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A design for life
Local Government Chronicle – 20 September 2007

Before forging ahead with Brown's vision for eco towns, planners must learn from the successes and failures of the new towns built after the Second World War, says Mark Smulian

Gordon Brown wants 'eco towns'. He may not be entirely sure what an eco town would be like to live in, but he has championed the idea in both his acceptance speech of as Labour leader, and his first speech on his proposed legislation. It can thus be expected that eco towns will spring up as an environmentally friendly way to solve the housing shortage.

But some councils are still grappling with the multiple problems caused by the last initiative to provide new homes in self-contained settlements. The new towns are at least 35 years old, and their homes and infrastructure are wearing out simultaneously.

Most councils affected have entire towns - not just individual districts - in need of regeneration, and they must try to correct errors made when the towns were built. Will the prime minister's eco towns avoid dumping similar problems on councils and communities some time in the 2040s?

Some of the new towns' problems were unavoidable; no one could reasonably have foreseen 50 years ago that car ownership would become so widespread, or that the manufacturing industry that underpinned most new towns would decline so rapidly. Other problems result from ideas that were fashionable among planners at the time.

Estates with labyrinthine designs have made crime easy, a separation of people and cars has created threateningly deserted walkways and cheap system-built homes have structurally failed.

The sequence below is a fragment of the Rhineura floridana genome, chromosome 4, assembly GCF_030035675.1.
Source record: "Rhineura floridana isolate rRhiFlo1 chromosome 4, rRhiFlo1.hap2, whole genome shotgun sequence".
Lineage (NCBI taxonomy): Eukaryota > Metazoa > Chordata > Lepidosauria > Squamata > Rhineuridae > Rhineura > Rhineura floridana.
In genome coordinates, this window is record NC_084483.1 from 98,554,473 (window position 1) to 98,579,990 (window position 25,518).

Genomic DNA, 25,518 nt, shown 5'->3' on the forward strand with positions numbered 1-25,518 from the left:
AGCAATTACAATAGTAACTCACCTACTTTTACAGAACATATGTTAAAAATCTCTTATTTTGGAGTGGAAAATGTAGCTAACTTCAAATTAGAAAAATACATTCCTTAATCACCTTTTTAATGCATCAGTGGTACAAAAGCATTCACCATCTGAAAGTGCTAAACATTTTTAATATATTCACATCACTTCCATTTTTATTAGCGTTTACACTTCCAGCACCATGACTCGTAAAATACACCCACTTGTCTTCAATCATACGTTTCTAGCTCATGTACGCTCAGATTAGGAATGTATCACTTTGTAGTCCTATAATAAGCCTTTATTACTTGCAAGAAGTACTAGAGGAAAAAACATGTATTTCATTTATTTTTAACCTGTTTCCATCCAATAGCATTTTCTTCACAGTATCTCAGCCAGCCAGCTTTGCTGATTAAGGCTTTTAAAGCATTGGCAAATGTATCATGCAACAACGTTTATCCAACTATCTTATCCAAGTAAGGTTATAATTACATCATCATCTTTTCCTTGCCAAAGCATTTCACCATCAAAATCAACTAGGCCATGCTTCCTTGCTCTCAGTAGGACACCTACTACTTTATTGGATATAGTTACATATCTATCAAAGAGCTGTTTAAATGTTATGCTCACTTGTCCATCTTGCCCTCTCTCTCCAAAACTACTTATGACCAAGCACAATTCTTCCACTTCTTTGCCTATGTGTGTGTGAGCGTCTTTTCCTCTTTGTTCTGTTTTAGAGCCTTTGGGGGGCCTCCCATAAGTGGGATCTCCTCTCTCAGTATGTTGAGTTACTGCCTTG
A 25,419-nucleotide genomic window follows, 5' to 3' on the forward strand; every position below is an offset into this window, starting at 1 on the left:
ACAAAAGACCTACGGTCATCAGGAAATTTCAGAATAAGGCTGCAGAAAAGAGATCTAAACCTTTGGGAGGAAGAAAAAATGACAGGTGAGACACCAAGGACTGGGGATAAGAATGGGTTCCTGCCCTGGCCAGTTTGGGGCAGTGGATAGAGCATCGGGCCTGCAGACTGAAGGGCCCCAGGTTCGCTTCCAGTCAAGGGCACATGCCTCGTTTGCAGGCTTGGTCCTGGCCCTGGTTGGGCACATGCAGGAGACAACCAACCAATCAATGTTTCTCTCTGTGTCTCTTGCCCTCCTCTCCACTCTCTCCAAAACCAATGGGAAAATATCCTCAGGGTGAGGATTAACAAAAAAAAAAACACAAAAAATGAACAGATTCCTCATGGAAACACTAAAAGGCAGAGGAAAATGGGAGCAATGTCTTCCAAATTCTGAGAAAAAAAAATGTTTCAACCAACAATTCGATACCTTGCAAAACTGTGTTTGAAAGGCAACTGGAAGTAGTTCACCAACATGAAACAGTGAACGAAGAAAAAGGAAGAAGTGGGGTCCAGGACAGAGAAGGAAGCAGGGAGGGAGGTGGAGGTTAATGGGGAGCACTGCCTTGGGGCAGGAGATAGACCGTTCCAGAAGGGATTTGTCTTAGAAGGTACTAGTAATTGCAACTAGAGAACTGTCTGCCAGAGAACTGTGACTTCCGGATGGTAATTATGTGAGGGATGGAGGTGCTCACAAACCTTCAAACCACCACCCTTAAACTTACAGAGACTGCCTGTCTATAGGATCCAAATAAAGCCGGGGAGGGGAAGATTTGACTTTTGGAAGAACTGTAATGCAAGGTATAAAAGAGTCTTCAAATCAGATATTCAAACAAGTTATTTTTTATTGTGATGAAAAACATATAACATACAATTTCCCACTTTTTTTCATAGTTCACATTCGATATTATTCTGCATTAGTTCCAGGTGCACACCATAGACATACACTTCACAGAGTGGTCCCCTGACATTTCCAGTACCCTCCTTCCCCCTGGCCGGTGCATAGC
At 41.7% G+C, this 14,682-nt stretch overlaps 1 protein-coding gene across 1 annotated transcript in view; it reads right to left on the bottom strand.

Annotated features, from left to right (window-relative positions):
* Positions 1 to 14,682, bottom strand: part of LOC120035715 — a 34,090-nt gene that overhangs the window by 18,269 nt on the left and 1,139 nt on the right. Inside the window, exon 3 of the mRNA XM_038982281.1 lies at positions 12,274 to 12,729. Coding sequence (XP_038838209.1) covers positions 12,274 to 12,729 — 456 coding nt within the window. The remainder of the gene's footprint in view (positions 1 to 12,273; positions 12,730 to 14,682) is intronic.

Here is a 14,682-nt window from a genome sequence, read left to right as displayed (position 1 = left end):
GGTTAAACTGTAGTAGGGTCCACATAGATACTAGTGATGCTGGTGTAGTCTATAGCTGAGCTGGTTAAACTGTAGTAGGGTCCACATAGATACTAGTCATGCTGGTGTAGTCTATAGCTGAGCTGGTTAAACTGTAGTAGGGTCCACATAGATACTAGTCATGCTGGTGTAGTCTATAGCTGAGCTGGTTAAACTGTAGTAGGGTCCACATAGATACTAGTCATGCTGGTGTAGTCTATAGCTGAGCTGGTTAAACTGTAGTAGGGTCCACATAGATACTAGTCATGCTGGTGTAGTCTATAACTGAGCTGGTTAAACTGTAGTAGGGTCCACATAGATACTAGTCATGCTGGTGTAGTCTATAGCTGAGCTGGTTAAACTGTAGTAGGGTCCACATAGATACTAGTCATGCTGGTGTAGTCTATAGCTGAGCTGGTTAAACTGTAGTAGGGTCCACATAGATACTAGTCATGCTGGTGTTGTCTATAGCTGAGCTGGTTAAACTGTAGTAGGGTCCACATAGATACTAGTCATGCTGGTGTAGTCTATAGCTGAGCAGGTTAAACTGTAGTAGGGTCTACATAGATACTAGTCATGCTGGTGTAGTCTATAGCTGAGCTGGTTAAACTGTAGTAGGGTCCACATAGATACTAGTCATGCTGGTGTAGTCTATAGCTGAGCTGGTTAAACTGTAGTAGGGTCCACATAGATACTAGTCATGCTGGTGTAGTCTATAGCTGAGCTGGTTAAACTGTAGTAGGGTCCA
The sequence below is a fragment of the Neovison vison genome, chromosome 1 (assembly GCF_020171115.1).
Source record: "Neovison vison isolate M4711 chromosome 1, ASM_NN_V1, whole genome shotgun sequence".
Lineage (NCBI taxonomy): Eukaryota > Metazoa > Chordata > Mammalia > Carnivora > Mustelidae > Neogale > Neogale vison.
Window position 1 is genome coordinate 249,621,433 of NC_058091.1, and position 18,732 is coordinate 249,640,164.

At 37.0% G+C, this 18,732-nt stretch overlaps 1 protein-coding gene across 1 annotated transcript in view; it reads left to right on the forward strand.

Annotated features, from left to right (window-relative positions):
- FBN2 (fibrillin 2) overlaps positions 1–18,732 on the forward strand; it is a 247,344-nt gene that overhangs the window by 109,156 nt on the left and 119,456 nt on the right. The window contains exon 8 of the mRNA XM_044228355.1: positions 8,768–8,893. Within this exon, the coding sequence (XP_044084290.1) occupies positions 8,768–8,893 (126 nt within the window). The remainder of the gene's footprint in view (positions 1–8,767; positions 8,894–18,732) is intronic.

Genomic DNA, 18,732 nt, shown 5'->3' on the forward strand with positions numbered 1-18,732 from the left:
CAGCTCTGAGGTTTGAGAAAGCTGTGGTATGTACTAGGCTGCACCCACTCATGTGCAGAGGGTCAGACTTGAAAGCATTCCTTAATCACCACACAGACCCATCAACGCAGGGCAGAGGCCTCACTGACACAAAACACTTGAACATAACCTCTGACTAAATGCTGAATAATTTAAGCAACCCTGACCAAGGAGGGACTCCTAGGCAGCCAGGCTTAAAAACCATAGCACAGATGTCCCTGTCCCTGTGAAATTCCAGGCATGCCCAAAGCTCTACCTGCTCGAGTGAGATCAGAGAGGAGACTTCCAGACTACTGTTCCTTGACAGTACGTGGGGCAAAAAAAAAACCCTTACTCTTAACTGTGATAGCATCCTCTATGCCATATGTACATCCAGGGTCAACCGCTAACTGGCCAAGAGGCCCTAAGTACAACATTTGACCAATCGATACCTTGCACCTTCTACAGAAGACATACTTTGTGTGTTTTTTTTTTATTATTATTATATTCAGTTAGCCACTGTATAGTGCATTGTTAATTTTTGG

These designs were imposed by new town development corporations - quangos that handed the towns to councils only decades later. Urban planners have moved on from these ideas, but will some of their current ones one day prove equally misguided?

Basildon DC leader Malcolm Buckley (Con) says the lesson to learn from the new towns and apply to eco towns is that "you have to design to accommodate people's future aspirations".

No one thought ordinary people would ever own cars en masse, so Basildon's estates were designed without parking space, creating serious congestion now. Nor did anyone think that people who moved from London's slums into Basildon's shiny new social housing would ever be able to own a home. Consequently, a town that consisted almost entirely of social housing could offer little to people who became affluent enough to buy, but who wished to continue to live locally.

Nor did anyone think that the houses would begin to fall apart. Mr Buckley explains: "Our problem is all the infrastructure is crumbling simultaneously. Also, a lot of the estates were built using non-traditional methods and they have not stood the test of time, particularly those built from concrete. We are demolishing and rebuilding homes that are less than 30-years-old in some cases."

Basildon Renaissance, a consortium of public sector partners, is working on the revitalisation of the town centre, which was designed solely for shopping and is deserted in the evenings.

"We must have the only McDonald's in the country that closes by 8pm," Mr Buckley says. "There is a very short business day in the town centre, and it is not an attractive environment in the evenings. We want to introduce a residential element there, with 3,500 new homes, and then encourage restaurants and leisure activities."

He wants new homes to be 'tenure blind' so that it is not visually obvious what is and isn't social housing, in contrast to the town's monolithic estates.